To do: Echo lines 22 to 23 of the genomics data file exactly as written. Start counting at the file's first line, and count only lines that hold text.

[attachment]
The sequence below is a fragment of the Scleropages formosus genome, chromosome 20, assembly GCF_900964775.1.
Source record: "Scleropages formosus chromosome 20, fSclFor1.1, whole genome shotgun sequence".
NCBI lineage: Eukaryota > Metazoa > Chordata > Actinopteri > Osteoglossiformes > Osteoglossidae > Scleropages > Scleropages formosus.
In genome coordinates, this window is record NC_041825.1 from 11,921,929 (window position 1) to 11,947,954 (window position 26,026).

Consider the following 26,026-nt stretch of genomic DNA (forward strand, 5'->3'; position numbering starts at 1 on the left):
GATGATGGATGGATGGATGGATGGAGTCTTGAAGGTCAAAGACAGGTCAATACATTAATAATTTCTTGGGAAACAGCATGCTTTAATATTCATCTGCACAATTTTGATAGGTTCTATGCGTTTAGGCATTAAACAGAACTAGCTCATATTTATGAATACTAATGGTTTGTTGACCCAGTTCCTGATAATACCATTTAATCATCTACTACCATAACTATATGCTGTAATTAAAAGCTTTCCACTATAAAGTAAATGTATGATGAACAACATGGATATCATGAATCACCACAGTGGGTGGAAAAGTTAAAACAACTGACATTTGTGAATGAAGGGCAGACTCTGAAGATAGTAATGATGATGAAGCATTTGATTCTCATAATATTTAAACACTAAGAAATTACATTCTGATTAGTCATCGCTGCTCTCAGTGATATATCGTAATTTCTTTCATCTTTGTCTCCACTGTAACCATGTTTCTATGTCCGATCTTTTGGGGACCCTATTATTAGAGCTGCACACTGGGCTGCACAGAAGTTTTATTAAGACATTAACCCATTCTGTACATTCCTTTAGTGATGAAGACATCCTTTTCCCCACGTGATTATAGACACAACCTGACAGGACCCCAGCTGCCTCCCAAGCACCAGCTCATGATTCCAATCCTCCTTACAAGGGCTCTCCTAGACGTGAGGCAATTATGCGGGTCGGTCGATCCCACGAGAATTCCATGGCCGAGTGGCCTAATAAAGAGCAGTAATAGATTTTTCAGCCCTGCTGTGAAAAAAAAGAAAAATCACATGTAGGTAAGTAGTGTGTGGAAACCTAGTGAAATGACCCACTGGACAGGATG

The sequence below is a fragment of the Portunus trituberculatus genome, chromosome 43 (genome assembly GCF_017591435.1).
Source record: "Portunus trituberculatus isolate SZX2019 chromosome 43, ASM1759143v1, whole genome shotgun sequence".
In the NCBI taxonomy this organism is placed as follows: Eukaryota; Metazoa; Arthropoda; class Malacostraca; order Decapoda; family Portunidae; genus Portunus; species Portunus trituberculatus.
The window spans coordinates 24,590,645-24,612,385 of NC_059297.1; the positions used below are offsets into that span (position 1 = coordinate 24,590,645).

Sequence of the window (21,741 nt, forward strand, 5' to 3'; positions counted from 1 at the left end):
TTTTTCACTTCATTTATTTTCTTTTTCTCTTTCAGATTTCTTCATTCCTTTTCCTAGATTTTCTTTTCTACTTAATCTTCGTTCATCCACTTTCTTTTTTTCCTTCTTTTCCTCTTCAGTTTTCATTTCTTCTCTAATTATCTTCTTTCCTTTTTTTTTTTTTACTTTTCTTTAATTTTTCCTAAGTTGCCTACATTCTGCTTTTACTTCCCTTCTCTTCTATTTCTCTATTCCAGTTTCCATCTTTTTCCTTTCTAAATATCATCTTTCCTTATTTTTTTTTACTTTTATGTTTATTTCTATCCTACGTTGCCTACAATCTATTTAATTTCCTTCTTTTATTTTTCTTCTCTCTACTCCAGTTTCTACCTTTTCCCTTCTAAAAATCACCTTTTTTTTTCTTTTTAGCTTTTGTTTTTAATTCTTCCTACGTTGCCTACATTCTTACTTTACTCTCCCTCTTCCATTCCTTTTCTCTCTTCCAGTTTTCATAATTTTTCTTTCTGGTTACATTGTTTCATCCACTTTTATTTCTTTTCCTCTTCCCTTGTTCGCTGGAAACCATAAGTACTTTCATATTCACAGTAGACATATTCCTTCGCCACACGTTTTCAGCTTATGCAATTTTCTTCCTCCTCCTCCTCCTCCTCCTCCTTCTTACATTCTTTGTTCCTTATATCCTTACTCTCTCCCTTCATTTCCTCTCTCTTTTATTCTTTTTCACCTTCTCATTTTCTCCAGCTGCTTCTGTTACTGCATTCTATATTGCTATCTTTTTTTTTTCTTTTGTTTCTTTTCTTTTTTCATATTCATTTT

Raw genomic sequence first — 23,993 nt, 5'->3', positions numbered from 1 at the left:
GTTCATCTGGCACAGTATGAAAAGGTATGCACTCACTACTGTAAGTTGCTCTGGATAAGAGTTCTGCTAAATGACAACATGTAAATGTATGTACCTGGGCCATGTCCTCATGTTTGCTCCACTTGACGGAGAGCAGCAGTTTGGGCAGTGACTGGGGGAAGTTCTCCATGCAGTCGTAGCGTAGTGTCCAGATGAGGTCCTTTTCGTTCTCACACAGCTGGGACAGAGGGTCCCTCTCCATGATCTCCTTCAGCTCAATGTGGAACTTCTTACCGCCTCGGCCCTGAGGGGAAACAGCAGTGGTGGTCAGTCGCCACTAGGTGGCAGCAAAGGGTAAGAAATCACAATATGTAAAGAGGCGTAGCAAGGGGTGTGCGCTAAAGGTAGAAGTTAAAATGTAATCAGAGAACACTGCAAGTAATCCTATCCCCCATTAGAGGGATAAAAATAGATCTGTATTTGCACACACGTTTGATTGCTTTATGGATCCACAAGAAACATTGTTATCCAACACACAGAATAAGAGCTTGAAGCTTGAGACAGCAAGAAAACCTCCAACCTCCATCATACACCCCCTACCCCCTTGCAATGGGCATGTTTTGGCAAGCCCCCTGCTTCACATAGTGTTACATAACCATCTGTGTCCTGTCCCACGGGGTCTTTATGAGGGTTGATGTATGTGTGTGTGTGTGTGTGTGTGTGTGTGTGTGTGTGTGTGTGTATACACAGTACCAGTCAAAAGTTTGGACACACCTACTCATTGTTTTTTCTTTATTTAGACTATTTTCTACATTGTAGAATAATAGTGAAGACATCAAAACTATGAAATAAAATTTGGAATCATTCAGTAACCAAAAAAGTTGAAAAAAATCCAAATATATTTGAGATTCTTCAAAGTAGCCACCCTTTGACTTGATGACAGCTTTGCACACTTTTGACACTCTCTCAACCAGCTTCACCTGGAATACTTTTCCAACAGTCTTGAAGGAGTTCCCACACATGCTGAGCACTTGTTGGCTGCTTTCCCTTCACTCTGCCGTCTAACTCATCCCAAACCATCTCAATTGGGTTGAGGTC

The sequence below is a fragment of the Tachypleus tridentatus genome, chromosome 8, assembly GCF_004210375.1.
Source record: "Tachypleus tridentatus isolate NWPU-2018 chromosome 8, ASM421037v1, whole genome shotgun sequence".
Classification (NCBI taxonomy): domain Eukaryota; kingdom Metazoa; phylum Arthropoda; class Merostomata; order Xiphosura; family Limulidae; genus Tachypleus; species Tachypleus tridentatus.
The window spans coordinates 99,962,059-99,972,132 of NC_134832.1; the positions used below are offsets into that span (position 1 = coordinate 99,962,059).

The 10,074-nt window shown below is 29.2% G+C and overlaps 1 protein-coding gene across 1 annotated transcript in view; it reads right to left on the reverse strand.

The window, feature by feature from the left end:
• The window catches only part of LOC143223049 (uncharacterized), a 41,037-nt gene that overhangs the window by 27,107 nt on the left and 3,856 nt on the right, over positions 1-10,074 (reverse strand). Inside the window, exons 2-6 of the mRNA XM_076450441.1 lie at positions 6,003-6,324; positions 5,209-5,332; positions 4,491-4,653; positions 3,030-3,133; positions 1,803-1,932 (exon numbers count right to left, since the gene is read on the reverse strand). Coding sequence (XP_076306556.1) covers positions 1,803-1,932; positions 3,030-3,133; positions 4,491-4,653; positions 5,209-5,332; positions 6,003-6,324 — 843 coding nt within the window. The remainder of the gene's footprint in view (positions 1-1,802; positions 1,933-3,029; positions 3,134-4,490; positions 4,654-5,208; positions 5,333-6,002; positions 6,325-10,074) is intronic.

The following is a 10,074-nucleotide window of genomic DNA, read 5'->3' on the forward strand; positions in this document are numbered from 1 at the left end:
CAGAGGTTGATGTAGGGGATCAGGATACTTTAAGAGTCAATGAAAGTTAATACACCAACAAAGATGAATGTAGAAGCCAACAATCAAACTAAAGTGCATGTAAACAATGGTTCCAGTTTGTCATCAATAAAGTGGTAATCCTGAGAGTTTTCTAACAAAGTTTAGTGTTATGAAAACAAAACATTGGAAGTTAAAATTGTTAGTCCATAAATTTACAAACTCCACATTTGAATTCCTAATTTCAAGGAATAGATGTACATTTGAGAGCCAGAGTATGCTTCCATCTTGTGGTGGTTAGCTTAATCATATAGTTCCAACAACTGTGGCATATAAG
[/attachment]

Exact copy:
The following is a 10,074-nucleotide window of genomic DNA, read 5'->3' on the forward strand; positions in this document are numbered from 1 at the left end:
CAGAGGTTGATGTAGGGGATCAGGATACTTTAAGAGTCAATGAAAGTTAATACACCAACAAAGATGAATGTAGAAGCCAACAATCAAACTAAAGTGCATGTAAACAATGGTTCCAGTTTGTCATCAATAAAGTGGTAATCCTGAGAGTTTTCTAACAAAGTTTAGTGTTATGAAAACAAAACATTGGAAGTTAAAATTGTTAGTCCATAAATTTACAAACTCCACATTTGAATTCCTAATTTCAAGGAATAGATGTACATTTGAGAGCCAGAGTATGCTTCCATCTTGTGGTGGTTAGCTTAATCATATAGTTCCAACAACTGTGGCATATAAG